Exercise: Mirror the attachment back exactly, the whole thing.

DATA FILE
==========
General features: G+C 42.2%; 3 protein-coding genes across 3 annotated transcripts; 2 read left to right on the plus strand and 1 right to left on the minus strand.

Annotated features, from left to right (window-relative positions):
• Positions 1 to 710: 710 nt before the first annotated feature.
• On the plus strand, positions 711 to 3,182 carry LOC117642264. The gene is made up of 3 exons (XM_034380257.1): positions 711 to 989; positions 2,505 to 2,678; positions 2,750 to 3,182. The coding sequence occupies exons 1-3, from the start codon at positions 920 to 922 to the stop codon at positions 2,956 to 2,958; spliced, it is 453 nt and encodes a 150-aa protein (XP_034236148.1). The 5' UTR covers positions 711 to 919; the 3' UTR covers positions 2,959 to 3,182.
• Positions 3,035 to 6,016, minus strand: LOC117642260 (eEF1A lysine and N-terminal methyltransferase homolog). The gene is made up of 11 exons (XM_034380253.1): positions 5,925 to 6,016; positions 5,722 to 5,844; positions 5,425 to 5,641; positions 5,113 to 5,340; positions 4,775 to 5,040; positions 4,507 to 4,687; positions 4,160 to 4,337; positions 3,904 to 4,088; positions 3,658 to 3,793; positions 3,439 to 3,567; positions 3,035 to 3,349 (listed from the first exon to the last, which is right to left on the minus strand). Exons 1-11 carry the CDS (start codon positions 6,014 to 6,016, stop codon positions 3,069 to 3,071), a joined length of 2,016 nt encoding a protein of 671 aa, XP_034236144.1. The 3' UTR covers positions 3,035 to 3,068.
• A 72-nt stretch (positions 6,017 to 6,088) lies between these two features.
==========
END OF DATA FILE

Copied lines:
General features: G+C 42.2%; 3 protein-coding genes across 3 annotated transcripts; 2 read left to right on the plus strand and 1 right to left on the minus strand.

Annotated features, from left to right (window-relative positions):
• Positions 1 to 710: 710 nt before the first annotated feature.
• On the plus strand, positions 711 to 3,182 carry LOC117642264. The gene is made up of 3 exons (XM_034380257.1): positions 711 to 989; positions 2,505 to 2,678; positions 2,750 to 3,182. The coding sequence occupies exons 1-3, from the start codon at positions 920 to 922 to the stop codon at positions 2,956 to 2,958; spliced, it is 453 nt and encodes a 150-aa protein (XP_034236148.1). The 5' UTR covers positions 711 to 919; the 3' UTR covers positions 2,959 to 3,182.
• Positions 3,035 to 6,016, minus strand: LOC117642260 (eEF1A lysine and N-terminal methyltransferase homolog). The gene is made up of 11 exons (XM_034380253.1): positions 5,925 to 6,016; positions 5,722 to 5,844; positions 5,425 to 5,641; positions 5,113 to 5,340; positions 4,775 to 5,040; positions 4,507 to 4,687; positions 4,160 to 4,337; positions 3,904 to 4,088; positions 3,658 to 3,793; positions 3,439 to 3,567; positions 3,035 to 3,349 (listed from the first exon to the last, which is right to left on the minus strand). Exons 1-11 carry the CDS (start codon positions 6,014 to 6,016, stop codon positions 3,069 to 3,071), a joined length of 2,016 nt encoding a protein of 671 aa, XP_034236144.1. The 3' UTR covers positions 3,035 to 3,068.
• A 72-nt stretch (positions 6,017 to 6,088) lies between these two features.